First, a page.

The use of interstems in cherry orchards could revolutionize California’s cherry industry by expanding the area where cherries can be grown, increasing tree precocity and fruit size, and controlling tree size. Fruit breeder Floyd Zaiger of Zaiger Genetics, Inc., in Modesto, California, spent years developing hybrid interstems from different stone fruit species that would allow cherries to be grown on a wider variety of rootstocks—including Citation, his patented interspecific rootstock developed from peach and plum parentage.
After several years of testing different interstems, Zaiger finally settled on the Zee Stem, a patented and trademarked interspecific combination of peach and almond rootstocks. Zee Stem, commercially available for the last three years, has sparked the interest of California cherry growers who are looking for ways to bring trees into production faster, grow smaller trees, and improve fruit quality.
Leith Gardner, Zaiger’s daughter, who works in the family business, said that while they are looking for new dwarfing rootstocks for soft fruit that will help eliminate ladders, the Zee Stem is “strictly for cherries.” The University of California is also interested in cherry interstocks and is working to develop additional interstem combinations. An interstem or interstock is an intermediate piece of rootstock that is grafted between the scion and rootstock.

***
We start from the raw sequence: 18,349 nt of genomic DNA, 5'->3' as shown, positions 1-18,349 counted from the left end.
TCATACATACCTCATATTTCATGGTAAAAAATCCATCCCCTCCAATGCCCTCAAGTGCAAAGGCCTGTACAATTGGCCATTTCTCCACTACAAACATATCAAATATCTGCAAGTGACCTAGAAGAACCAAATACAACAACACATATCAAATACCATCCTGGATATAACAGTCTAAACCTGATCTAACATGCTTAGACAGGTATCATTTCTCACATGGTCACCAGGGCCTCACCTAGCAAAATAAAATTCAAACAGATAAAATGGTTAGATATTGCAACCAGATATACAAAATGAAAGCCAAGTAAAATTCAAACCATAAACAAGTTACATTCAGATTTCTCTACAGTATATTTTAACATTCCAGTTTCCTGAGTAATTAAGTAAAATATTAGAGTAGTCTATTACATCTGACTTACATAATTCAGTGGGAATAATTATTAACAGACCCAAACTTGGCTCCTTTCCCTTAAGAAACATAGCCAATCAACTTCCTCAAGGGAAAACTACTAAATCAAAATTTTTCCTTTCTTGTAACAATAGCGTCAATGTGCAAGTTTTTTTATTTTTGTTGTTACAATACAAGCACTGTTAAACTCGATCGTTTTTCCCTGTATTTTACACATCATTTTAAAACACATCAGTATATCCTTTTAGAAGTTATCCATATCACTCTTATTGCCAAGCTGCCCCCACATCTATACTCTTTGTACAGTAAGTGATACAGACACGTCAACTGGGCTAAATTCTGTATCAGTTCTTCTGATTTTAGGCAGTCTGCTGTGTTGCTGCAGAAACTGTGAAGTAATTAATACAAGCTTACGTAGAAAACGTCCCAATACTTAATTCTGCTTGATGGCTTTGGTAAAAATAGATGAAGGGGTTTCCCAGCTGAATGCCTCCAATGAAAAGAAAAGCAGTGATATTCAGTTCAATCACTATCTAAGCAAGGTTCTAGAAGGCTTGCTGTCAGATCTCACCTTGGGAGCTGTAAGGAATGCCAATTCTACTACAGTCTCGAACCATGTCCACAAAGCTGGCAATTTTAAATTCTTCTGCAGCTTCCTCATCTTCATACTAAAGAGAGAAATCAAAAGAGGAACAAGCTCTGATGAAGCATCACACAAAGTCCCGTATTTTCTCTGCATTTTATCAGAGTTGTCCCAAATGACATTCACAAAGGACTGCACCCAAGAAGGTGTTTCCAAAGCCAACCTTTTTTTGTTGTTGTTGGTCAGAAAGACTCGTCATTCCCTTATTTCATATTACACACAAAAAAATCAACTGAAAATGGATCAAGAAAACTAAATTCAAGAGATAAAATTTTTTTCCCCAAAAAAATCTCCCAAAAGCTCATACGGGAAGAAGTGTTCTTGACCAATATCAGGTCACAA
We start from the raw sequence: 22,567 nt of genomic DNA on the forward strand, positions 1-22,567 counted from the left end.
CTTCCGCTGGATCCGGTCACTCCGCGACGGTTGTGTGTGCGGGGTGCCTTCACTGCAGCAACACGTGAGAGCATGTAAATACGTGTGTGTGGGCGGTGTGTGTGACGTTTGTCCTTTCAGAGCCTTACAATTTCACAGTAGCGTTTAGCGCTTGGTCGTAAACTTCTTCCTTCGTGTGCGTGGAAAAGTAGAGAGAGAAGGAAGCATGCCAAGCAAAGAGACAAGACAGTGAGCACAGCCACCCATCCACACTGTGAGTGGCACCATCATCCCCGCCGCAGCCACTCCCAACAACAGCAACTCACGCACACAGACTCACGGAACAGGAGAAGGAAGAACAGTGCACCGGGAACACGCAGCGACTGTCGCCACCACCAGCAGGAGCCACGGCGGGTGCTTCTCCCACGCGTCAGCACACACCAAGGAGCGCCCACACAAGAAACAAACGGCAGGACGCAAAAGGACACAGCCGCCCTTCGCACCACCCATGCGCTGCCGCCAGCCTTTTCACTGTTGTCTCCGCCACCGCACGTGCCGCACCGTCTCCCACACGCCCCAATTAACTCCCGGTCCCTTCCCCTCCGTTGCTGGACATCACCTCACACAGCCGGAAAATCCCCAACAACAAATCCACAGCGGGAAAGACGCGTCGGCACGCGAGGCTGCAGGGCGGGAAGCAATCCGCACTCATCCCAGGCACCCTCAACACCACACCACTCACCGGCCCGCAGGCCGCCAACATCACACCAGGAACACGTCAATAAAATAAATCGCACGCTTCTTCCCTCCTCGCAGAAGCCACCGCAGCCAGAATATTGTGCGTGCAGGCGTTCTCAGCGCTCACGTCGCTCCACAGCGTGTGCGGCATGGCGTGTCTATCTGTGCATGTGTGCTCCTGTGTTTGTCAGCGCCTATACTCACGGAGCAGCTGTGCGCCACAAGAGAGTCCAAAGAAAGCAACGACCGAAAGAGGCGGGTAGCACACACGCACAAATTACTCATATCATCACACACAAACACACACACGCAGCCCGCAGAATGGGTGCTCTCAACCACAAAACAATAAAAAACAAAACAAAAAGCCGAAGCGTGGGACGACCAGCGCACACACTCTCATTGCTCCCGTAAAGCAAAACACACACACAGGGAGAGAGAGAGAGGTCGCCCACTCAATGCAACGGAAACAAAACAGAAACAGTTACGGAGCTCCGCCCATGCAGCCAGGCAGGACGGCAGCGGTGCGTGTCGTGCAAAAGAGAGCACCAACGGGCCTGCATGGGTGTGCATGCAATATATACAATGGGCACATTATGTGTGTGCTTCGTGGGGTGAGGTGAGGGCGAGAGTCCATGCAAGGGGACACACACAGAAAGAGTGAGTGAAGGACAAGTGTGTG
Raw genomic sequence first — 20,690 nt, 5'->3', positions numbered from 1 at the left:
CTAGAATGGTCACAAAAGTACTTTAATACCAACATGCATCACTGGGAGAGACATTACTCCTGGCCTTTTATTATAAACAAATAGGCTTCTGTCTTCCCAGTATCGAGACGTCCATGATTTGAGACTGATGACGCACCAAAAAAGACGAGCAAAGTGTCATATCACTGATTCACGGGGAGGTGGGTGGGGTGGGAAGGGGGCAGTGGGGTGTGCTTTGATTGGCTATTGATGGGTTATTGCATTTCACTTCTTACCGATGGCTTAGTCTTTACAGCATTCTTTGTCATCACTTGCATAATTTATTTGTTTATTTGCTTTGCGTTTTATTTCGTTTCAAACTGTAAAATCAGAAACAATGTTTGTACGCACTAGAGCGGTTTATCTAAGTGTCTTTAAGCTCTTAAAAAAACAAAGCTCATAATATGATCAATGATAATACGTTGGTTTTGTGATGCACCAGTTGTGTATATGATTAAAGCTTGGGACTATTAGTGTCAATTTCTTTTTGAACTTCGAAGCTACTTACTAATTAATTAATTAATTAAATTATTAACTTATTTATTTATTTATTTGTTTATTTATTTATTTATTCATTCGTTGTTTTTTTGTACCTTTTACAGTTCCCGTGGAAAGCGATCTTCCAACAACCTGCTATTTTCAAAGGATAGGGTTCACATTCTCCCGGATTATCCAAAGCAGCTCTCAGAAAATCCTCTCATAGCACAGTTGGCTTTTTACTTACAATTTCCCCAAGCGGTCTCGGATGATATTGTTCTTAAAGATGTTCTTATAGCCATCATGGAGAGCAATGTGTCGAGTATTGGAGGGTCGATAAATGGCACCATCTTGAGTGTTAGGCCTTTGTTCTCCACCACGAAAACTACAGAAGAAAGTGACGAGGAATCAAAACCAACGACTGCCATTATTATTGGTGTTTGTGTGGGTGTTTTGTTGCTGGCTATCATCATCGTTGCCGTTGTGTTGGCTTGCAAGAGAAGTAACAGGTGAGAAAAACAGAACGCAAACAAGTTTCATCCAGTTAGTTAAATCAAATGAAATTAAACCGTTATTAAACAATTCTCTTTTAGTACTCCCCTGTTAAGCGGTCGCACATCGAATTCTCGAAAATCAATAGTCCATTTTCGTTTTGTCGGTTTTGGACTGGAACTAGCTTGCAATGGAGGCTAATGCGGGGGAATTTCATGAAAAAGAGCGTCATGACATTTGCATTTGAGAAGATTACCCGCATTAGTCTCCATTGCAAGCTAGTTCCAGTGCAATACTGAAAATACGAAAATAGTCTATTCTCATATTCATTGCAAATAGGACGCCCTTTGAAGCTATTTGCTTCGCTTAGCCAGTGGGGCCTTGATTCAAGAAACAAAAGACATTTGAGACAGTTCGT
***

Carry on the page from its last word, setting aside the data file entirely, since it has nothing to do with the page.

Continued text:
“We’ve tried the interstem with a lot of different rootstocks like Citation, Nemaguard, Lovell, Viking, and Atlas, and found that it’s compatible with most any rootstock that you put it on,” she said, adding that the interstem allows cherries to be grown on rootstocks normally used for other stone fruit. “We’ve found good compatibility with just about every cherry variety that we’ve tried—Bing, Van, Lapins, Stella, and our own cherry varieties.”
She added that because it improves the compatibility of cherry varieties and rootstocks, growers have rootstock options beyond the standard Mazzard, Mahaleb, and Colt cherry rootstocks and can plant in a wider variety of soil conditions. “Growers won’t be as limited in their rootstock choices. It will increase the cherry growing areas.” For example, what started as a cherry test plot in southeastern Kern County is now a commercial cherry orchard, with other cherry orchards also being established in the area.
Kern County, traditionally an area where table grapes, stone fruit, and citrus crops were grown, is rapidly expanding into cherries. While Zaiger Genetics hasn’t conducted research to understand the physiological response of putting interstems on cherry trees, Gardner explained that the interstem principle in cherries works the opposite of interstems in apples. Interstems have been used in apples to control tree size in sites where dwarfing rootstocks don’t perform well.
In cherries, the shorter the interstem, the shorter the tree; in apples, longer interstems result in shorter trees. She believes that in cherries, short interstems bring the scion wood closer to incompatible rootstocks, and the interstem acts as a girdle. Longer cherry interstems result in taller trees. “In my opinion, the cherry interstem combination with Citation rootstock is the best of all rootstocks,” Gardner said.
“You get a more precocious and smaller tree than